Working on DayJob code, I noticed how one file is like nearly 3,000 lines. Now for my own projects, I have this "thing" where I'm reaching nearly a thousand lines of code (including comments) that I feel compelled to move it into another file. That's if I notice it. I barely do nowadays but when I do, I'm always a bit shocked—for no particular reason outside “wow, that's a lot of lines”.
Need to use this for my site's color palette. https://www.youtube.com/watch?v=UWwNIMHFdW4. Might rewrite a recap for research and reference.
Something I think that's slightly forgotten about DNS is that yes, we have a centralized form of it that we use every day. We can also encourage decentralized forms of it (without web3, dear God) in conjunction to the federated ones we use every day. Granted, companies tend to use this for internal development environments and I use
nss to give my local Docker containers resolvable host names. If we had a way to specify what resolvers for DNS we could use in a computer as simply as we can set up WiFi, we could see a way for people to encourage “private” DNS with a one-click setup. Obviously, a good desktop environment would allow for an option to 'reset' this in the event the upstream resolver fails.
I do think that I might entertain the idea of using
@context in my MF2+JSON when rendering my feeds. It's a small change that promotes MF2 in the JSON form and it makes it discoverable when attempting to parse (outside of content type hints).
I ask because after seeing https://twitter.com/Gynesys/status/1506250846404857857, that sort-of completes the trifecta of the big social media platforms integrating paid subscriptions (versus free ones). Things like KoFi, Liberapay et al work just as well but require people to have alternative accounts.
This is something one probably learns in OS fundamentals, but there's like only three file operations that exist: reading, writing and deleting. Everything else is like a combination of these.
I mean, even deletion could be a special form of writing, but I don't know what that'd look like.
Was thinking about how to fetch Webmentions and I think that this approach is not only fantastic (obviously biased, lol) but now once more implementations pick this up, static sites can provide a feed of their Webmentions with one line! That's truly my hope—to be able to query Webmentions (and subscribe to them) so people can see reactions to things in their social reader. An intelligent reader could filter out some of those replies (from undesired sources) and still give a relatively healthy experience.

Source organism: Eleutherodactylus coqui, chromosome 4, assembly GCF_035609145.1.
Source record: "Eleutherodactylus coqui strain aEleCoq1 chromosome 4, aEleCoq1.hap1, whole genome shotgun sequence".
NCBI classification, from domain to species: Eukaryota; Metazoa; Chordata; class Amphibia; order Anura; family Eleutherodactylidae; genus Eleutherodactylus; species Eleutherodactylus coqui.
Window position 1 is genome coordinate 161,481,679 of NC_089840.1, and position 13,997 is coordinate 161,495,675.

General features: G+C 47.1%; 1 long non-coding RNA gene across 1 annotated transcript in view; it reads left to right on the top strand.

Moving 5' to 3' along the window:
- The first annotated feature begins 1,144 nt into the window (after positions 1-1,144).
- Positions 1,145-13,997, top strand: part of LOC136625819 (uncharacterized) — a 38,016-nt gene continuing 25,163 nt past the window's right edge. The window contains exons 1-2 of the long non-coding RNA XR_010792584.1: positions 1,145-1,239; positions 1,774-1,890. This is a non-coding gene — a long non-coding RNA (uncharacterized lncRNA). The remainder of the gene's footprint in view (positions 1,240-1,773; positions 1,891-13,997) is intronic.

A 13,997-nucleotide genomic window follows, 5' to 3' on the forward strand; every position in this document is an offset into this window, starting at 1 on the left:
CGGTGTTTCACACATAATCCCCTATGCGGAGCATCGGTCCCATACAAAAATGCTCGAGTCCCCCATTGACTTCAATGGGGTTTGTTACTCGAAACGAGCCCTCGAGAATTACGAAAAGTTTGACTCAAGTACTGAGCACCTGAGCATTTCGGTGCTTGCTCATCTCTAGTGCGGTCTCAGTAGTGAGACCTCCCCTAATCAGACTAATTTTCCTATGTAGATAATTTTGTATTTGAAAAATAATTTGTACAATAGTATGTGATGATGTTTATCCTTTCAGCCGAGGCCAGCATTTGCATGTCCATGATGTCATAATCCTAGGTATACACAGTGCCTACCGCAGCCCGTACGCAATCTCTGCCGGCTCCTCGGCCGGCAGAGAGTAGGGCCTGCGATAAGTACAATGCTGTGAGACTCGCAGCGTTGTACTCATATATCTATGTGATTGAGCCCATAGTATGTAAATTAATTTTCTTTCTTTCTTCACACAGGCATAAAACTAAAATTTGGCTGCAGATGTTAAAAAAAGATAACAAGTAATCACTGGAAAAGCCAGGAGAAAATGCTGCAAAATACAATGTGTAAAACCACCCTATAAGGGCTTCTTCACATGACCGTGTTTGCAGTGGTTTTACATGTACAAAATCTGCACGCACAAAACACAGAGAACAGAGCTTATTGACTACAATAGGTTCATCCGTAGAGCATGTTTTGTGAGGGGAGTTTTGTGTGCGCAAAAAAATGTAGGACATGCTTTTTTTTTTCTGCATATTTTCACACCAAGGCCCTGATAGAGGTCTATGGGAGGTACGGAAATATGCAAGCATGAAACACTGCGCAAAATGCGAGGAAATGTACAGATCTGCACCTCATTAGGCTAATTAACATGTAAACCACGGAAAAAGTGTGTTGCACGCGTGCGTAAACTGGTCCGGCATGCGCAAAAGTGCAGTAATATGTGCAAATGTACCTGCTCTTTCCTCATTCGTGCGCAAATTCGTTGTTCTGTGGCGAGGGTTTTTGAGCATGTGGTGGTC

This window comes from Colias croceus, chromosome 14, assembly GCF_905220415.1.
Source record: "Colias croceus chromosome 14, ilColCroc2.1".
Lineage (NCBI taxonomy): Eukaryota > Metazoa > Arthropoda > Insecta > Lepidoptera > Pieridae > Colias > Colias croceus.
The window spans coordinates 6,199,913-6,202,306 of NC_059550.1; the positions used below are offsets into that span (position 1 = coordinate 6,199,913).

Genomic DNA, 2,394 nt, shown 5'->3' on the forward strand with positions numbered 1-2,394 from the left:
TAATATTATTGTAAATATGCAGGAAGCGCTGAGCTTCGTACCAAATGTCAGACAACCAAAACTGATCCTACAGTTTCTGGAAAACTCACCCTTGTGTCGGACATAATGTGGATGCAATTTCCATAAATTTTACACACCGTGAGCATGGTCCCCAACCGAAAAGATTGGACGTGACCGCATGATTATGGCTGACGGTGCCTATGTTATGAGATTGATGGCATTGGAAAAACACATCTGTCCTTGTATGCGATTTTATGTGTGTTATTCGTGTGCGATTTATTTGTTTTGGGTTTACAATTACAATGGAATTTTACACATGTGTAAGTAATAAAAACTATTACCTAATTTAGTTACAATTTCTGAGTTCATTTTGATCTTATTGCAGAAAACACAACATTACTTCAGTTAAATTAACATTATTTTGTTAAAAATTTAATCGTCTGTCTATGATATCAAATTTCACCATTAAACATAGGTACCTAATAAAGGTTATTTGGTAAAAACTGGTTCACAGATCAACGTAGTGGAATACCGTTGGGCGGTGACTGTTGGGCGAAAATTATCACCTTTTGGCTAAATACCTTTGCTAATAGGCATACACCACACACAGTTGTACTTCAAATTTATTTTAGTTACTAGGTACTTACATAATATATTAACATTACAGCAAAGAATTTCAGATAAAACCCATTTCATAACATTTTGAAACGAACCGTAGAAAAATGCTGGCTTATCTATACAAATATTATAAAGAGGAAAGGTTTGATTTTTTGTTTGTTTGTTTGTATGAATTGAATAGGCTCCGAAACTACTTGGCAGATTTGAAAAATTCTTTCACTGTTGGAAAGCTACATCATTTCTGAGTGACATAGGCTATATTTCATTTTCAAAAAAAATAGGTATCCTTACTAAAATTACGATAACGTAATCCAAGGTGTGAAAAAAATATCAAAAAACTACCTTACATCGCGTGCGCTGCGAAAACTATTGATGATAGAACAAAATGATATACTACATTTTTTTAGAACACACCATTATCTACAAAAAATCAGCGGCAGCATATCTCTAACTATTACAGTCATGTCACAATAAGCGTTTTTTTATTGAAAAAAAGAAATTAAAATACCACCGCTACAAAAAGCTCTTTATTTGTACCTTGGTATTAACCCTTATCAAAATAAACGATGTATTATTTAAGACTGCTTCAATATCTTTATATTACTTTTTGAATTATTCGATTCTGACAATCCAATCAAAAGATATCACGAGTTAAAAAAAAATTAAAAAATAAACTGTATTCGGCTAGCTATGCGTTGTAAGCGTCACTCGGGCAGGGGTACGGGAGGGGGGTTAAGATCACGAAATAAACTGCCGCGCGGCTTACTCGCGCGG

You know, I understand why we use UIDs for foreign key identifiers. I understand if you got like a billion rows or if you never actually delete anything. But like if you know it's small, don't bother.
I'm glad that SQLite nudges away from concrete types and uses storage types. Because the need to test values is pushed up into the application layer, and I don't think I like doing a lot of strict typing in the database (though I've been bitten with and without it).
Okay, checking this out now. Overall, this is a superb piece about language. I'm still reading Because Internet by Gretchen McCulloch and this reminds me a lot of her work.
Some things I wish it highlighted:
- The use of language to hide access from those who don't grok things when it comes to the Web (or just media—like there's a difference between manslaughter and murder and I only found out a few days ago)!
- I love this bit — “There is so much implied in how we write, and plain language should aim to make the implicit more explicit.” This is something I need to work on myself, and I wonder if it's an attribute at being good at either communicating or writing.
- Black-box solutions meant to work for the masses can't do their job. The masses need the ability to review, adapt and configure said solutions. Things like that is why the Lexile Framework for Reading is trash from that short demo.
The Pudding is also a very interesting site! Definitely subscribing to see more from them.
“Onboarding” is one of those things that I wonder is a collective psychosis that we've put on people to think there's a “right” way to do something. Like sure, there's very wrong ways, but how can something so specific be generalized so much? I'd love to learn more.